— Digital Cameras
Sony unveils its Action Cam Mini
Using the RM-LVR2V Live-View Remote, users can remotely preview, play back and delete shots; control and adjust settings; and control up to five Action Cam Minis at once (Photo: Paul Ridden/Gizmag)
And you thought Sony’s existing Action Cam was small ... Today at the IFA 2014 electronics trade show in Germany, Sony introduced its Action Cam Mini. By moving the GPS function out of the camera and into an accompanying wrist-mounted remote, the company has shrunk the camera to two-thirds the size of its predecessor.
The Action Cam Mini (aka the HDR-AZ1VR) weighs in at 63 grams (2.2 oz) with battery included. It captures 1080p HD video at either 60 or 30 fps, along with slow-motion 120 fps video at 720p. It also has a 170-degree ZEISS Tessar F2.8 lens, a 1/2.3-type back-illuminated Exmor R CMOS sensor with 11.9 megapixels, a stereo mic, and uses the usual Micro SD/SDHC/SDXC memory card.
The camera itself is considered splashproof, although it comes packaged with a waterproof housing that allows it to be submerged to a depth of 3 meters (9.8 ft).
Using the earlier-mentioned RM-LVR2V Live-View Remote, users can remotely preview, play back and delete shots; control and adjust settings; and control up to five Action Cam Minis at once. The remote also wirelessly supplies GPS data to the camera, where it’s recorded onto the footage.
Should users want to "go live," they can additionally stream video and audio live from the camera to the internet, using its built-in Wi-Fi functionality.
The Action Cam Mini should be available in Europe as of next month, with pricing yet to be announced.
About the Author
An experienced freelance writer, videographer and television producer, Ben's interest in all forms of innovation is particularly fanatical when it comes to human-powered transportation, film-making gear, environmentally-friendly technologies and anything that's designed to go underwater. He lives in Edmonton, Alberta, where he spends a lot of time going over the handlebars of his mountain bike, hanging out in off-leash parks, and wishing the Pacific Ocean wasn't so far away.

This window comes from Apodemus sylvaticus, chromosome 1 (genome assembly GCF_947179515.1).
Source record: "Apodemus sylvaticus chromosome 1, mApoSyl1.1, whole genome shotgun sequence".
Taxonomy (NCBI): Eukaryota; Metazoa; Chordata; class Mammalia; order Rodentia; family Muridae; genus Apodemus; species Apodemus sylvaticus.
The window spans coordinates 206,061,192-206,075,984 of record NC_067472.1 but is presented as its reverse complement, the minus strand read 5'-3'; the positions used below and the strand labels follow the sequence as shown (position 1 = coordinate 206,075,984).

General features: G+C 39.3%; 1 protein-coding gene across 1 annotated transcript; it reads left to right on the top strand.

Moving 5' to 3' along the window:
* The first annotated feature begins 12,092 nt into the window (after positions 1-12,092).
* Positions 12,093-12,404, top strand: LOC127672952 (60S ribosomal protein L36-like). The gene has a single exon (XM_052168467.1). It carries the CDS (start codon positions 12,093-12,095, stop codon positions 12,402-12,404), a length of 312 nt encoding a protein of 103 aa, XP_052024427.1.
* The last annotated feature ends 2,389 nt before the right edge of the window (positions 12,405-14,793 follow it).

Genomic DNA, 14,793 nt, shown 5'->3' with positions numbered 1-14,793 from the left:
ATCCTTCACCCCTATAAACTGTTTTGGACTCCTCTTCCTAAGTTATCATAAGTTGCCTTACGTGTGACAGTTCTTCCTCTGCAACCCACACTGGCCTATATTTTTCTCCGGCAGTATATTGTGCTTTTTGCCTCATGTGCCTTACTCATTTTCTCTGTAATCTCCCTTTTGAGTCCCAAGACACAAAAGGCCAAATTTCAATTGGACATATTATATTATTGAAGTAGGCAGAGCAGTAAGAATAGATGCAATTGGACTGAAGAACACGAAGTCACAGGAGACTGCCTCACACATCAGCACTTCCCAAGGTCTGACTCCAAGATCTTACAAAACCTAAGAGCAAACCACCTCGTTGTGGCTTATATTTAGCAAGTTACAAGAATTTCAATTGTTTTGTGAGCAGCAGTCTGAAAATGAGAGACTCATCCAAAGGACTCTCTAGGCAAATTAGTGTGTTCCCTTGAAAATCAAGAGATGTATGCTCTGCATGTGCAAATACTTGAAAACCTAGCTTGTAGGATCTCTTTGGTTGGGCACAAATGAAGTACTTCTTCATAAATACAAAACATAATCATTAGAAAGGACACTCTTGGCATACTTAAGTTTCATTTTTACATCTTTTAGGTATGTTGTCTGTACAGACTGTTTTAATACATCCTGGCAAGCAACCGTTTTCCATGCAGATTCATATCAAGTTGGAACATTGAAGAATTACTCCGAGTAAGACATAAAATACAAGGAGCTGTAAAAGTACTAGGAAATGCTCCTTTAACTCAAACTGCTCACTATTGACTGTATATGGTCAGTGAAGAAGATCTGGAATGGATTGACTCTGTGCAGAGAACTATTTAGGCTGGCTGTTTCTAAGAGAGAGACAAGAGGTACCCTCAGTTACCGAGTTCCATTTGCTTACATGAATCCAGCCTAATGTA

All articles by Ben Coxworth
I finally found documentation on the "Network Setting Tool" software. This software is what determines what you can and cannot do with this camera.
This software is purpose-built for young boys who want to ride their bicycle down a big hill, while streaming it to all their internet friends. It's useless for any other thing, and so limits the value of the product.
Telepresence is the killer app waiting for marketing product managers to wake from their slumber. Here's one example of many.
A real estate agent wants to show off a property to a prospective buyer. But the buyer is two hours away, and too busy to travel to the property. So. The enterprising realtor dons a wireless headset, straps on the streaming action cam, and connects to Skype [or whatever] via his laptop, located nearby. The buyer gets to direct the camera by saying, "Take a closer look at that [anything] over there." You get the idea. The possibilities are numerous.
As it is, we have an excellent piece of hardware whose market and uses have been constrained by typical marketing tunnel vision. How disappointing.
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